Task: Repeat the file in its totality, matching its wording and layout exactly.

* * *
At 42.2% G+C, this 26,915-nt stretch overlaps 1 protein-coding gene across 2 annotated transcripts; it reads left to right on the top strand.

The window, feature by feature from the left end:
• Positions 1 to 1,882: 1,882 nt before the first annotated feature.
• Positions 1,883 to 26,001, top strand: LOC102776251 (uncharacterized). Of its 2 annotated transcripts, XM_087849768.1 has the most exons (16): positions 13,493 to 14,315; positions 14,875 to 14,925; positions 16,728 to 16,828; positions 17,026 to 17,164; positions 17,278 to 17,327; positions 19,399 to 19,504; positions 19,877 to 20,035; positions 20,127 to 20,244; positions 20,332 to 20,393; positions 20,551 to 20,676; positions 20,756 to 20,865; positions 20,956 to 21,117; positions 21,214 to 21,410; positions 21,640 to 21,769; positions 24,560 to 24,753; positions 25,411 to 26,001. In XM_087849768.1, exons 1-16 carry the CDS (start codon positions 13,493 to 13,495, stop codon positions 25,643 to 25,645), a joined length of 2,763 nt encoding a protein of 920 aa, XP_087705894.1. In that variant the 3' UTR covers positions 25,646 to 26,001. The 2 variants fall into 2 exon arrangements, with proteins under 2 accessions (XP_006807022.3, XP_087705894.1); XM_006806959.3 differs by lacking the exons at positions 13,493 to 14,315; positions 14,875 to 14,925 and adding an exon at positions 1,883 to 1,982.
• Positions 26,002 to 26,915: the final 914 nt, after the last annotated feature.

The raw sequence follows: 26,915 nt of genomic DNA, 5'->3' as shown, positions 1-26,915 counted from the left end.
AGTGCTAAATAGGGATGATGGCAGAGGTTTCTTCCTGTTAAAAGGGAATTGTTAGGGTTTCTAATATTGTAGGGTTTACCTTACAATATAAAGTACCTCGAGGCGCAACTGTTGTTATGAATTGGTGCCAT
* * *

At 42.2% G+C, this 26,915-nt stretch overlaps 1 protein-coding gene across 2 annotated transcripts; it reads left to right on the top strand.

The window, feature by feature from the left end:
• Positions 1 to 1,882: 1,882 nt before the first annotated feature.
• Positions 1,883 to 26,001, top strand: LOC102776251 (uncharacterized). Of its 2 annotated transcripts, XM_087849768.1 has the most exons (16): positions 13,493 to 14,315; positions 14,875 to 14,925; positions 16,728 to 16,828; positions 17,026 to 17,164; positions 17,278 to 17,327; positions 19,399 to 19,504; positions 19,877 to 20,035; positions 20,127 to 20,244; positions 20,332 to 20,393; positions 20,551 to 20,676; positions 20,756 to 20,865; positions 20,956 to 21,117; positions 21,214 to 21,410; positions 21,640 to 21,769; positions 24,560 to 24,753; positions 25,411 to 26,001. In XM_087849768.1, exons 1-16 carry the CDS (start codon positions 13,493 to 13,495, stop codon positions 25,643 to 25,645), a joined length of 2,763 nt encoding a protein of 920 aa, XP_087705894.1. In that variant the 3' UTR covers positions 25,646 to 26,001. The 2 variants fall into 2 exon arrangements, with proteins under 2 accessions (XP_006807022.3, XP_087705894.1); XM_006806959.3 differs by lacking the exons at positions 13,493 to 14,315; positions 14,875 to 14,925 and adding an exon at positions 1,883 to 1,982.
• Positions 26,002 to 26,915: the final 914 nt, after the last annotated feature.

The raw sequence follows: 26,915 nt of genomic DNA, 5'->3' as shown, positions 1-26,915 counted from the left end.
AGTGCTAAATAGGGATGATGGCAGAGGTTTCTTCCTGTTAAAAGGGAATTGTTAGGGTTTCTAATATTGTAGGGTTTACCTTACAATATAAAGTACCTCGAGGCGCAACTGTTGTTATGAATTGGTGCCAT